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Why Rishi Sunak’s fall from grace is a disaster for the Conservatives

Six months ago opposition leaders were so worried that Rishi Sunak would be their rival at the next election they began working to dent his reputation. The young chancellor’s star quality and popularity ratings reassured Conservatives that they had a powerful plan B in place should Boris Johnson’s premiership blow up.

Since then Sunak has endured a painful collapse in his public reputation. For Johnson this has been perfectly timed, depriving plotters of his most obvious successor — though in reality the main factor keeping the prime minister in place is that his MPs do not yet fear the Labour threat despite its polling leads.

Yet while Johnson’s allies may welcome Sunak’s fall from grace, it is a serious strategic blow to the Conservatives. Not only have they lost their Plan B, but also their best hope for renewal of the party’s brand after 12 years in power.

It was, of course, easy to be approved of when doling out billions in furlough schemes during the pandemic. But Sunak also benefited from being the “UnBoris”, a personable, competent and emollient alternative when voters tired of the chaos and confrontation of the Johnson years. No need for you to look at the opposition, dear voter, we’ve got our latest model right here.

Such levels of popularity were never going to survive the retrenchment to follow. But Sunak has also been the architect of his own descent. His fiscal hawkishness, which combined tax rises with an apparent lack of empathy for those hit hardest by inflation, alienated both his own side and voters. Political missteps — from his awkward silence when the partygate crisis first broke to his wife’s non-domicile tax status — raised questions over whether Sunak had the political smarts for the top job. There is no penalty in politics for being rich, but there is a price for seeming out of touch.

The fine for his lockdown breach highlights the extent to which Johnson’s contempt for the rules has tainted all around him. Sunak may bounce back, wounded but wiser, but the damage has been done. The lustre is gone, his ratings have plummeted and he now looks like just another Tory with a social media operation.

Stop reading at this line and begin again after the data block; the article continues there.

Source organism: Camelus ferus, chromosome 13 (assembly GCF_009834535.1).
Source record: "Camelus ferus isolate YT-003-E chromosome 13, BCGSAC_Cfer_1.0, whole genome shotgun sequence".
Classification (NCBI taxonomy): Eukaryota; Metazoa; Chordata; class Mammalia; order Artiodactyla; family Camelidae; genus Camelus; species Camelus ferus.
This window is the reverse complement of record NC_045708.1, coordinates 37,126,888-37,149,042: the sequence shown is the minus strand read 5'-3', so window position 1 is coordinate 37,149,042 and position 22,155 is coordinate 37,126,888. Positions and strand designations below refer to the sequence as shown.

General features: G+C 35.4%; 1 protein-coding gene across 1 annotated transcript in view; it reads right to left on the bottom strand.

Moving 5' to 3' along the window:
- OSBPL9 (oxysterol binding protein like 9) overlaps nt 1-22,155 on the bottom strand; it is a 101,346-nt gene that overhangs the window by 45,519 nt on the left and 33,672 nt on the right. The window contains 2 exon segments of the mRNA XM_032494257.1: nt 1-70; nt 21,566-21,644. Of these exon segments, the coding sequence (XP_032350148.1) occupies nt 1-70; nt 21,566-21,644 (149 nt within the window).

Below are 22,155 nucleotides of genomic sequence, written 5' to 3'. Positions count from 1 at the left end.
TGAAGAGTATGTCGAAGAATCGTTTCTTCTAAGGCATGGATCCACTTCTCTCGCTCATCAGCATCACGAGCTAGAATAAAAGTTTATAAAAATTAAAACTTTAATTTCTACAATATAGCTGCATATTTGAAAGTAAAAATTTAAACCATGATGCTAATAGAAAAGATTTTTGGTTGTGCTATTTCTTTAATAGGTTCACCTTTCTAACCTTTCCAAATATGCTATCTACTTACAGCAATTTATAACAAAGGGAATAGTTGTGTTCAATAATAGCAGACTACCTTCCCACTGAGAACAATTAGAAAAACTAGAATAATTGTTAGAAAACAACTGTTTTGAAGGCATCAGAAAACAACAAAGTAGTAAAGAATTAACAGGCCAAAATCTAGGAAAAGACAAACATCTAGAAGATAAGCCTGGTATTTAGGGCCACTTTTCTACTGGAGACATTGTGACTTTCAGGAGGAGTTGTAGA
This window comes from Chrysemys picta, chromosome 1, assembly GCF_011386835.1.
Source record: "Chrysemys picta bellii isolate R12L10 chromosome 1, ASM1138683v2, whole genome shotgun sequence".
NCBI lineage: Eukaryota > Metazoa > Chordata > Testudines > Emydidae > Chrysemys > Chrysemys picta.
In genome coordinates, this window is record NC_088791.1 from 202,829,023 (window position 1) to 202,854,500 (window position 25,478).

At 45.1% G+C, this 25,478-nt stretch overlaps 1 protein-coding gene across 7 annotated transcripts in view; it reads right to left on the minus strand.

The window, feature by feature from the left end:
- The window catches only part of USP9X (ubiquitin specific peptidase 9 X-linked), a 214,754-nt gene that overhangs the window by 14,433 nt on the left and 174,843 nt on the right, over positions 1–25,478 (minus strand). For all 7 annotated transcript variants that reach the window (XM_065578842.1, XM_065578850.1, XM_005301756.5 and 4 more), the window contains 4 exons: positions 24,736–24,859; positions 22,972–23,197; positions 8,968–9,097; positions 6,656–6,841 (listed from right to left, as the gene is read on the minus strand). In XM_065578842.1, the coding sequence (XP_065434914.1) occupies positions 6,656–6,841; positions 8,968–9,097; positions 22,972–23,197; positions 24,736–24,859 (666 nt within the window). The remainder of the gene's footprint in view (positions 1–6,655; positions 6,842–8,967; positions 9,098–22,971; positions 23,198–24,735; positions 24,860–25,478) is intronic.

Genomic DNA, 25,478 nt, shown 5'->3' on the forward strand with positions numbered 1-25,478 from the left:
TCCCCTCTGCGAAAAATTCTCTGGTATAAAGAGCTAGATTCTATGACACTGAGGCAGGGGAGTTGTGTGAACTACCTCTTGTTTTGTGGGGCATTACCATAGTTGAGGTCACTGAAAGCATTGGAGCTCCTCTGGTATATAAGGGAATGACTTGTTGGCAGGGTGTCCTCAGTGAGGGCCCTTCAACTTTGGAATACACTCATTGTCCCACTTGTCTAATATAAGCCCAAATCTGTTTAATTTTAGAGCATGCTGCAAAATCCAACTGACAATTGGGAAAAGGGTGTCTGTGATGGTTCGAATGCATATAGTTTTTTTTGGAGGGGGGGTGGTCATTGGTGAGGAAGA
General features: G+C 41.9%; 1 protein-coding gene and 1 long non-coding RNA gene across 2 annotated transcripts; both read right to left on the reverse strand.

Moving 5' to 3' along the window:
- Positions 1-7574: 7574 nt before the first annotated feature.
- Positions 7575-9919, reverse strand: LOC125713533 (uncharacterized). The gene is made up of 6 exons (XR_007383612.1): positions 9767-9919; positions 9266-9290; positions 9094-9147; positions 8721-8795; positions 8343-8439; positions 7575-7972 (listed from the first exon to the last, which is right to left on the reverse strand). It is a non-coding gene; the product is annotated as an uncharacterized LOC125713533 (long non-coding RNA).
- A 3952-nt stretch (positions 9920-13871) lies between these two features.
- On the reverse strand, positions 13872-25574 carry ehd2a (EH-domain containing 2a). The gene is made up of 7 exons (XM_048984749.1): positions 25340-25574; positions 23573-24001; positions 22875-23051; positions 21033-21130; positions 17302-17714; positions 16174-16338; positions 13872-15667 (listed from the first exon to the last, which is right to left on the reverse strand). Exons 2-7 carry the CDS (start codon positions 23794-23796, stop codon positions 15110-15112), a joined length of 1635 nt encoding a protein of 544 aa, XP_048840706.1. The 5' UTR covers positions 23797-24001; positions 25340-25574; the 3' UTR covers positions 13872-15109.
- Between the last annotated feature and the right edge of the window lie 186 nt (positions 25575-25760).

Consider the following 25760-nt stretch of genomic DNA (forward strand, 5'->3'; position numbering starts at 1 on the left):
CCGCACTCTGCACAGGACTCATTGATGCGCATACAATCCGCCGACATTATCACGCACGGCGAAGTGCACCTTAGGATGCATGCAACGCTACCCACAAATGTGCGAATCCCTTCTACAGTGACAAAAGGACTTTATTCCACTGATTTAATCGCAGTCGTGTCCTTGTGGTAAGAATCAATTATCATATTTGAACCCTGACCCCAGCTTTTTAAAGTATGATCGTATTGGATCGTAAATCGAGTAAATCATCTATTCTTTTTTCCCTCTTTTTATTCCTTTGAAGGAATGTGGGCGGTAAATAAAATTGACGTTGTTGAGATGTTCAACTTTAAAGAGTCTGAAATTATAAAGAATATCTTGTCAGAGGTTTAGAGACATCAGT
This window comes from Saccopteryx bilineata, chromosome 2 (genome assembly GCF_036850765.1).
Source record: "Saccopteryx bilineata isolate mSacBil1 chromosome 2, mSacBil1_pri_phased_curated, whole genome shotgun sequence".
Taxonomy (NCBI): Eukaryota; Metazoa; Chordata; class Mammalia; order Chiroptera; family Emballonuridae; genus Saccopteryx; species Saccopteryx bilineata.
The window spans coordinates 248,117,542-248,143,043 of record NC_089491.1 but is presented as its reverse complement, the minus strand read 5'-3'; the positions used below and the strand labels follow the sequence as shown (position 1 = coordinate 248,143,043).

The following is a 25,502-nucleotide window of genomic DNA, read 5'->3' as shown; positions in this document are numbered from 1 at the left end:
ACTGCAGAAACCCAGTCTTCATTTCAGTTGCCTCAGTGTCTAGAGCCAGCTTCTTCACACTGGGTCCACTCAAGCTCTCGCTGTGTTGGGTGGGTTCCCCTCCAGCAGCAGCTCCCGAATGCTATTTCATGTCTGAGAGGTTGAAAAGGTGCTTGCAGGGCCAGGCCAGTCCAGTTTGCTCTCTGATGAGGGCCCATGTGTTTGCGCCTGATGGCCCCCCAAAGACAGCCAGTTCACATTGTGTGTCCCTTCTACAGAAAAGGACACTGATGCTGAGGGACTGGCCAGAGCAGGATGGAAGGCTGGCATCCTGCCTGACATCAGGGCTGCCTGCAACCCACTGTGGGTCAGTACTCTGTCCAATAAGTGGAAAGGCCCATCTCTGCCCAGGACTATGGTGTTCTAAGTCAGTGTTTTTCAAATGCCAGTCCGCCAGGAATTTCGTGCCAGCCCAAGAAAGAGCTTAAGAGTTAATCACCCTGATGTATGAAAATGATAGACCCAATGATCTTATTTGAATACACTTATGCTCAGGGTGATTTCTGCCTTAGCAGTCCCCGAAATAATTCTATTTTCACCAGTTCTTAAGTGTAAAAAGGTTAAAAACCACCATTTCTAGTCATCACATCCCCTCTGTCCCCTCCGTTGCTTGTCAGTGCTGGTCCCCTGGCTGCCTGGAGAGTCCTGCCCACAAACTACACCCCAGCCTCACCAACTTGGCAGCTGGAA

This might be just the familiar tale of a man who rose too far, too fast. There will always be other leadership candidates but the fact that the inexperienced Sunak was so clearly the heir apparent was also a statement about the alternatives. Now MPs are looking past front-runners like him or the foreign secretary Liz Truss. Nadhim Zahawi, the affable education secretary, is much mentioned. But he is even less tested than the chancellor.

What is lost is more than a Plan B, however. Sunak also offered the one viable hope for projecting Tory renewal this side of an election. Continual reinvention has been key to Tory success in keeping power and it was always going to be hard to repeat. Brexit and Johnson’s outsize personality delivered the change narrative for the Tories in 2019.

Alone among the leading contenders, Sunak offered that chance. Other leading lights of cabinet — Truss, Michael Gove, Sajid Javid — have been in office for a decade. But Sunak, young, modern, cosmopolitan, unstuffy and, of course, from an ethnic minority, offered at least the hope of a next act. He was until recently the only senior Tory with genuine national appeal — until last summer he even had positive ratings in Scotland. Though his support for Brexit, fiscal orthodoxy and supply side economic principles placed him firmly on the right of the party, he also held out the prospect of reconnecting to some of the lost social liberalism and pro-business agenda of the Cameron era, a way to reconcile the pre- and post-Brexit wings.

Renewal will be key because, worn down by the pandemic and having met its core mission of delivering Brexit, this looks like a government running out of steam as it heads into hard economic times. Two years from an election and with a majority of 80, the Johnson administration brings to mind Disraeli’s quip about Gladstone’s government looking like “a range of exhausted volcanoes”. Much is not working. There is no money and few new ideas.

The new team in Downing Street has been narrowing focus to shore up Johnson but, to borrow a phrase, they have scraped so many barnacles from the boat there is little left of the vessel. The fire that remains is directed at creating dividing lines with Labour and appeasing the right — as instanced by the new Rwanda policy for migrants. Campaigning has been prioritised over governing. Housebuilding goals were watered down to placate Nimby voters. The levelling-up strategy has been denied cash and true devolution. Social care reform is delayed. The energy security strategy postpones most of the difficult decisions. Six years on, ministers still search for “Brexit opportunities”. There is no strategy for growth and not much of a plan for inflation.

Ukraine aside, Johnson is not so much governing as presiding — and relying on a discernible lack of enthusiasm for a Starmer government. But economic hardship looms for many, the partygate scandal has done real damage and Tories are now running out of options for reinvention.

Sunak’s own ideological inflexibility and political shortcomings suggest he would ultimately fall short of the challenge. But of the current options, he was the best hope for a next chapter. The economic picture is darkening. Plan B is dead; Plan A is now little more than to stagger to the line.

robert.shrimsley@ft.com

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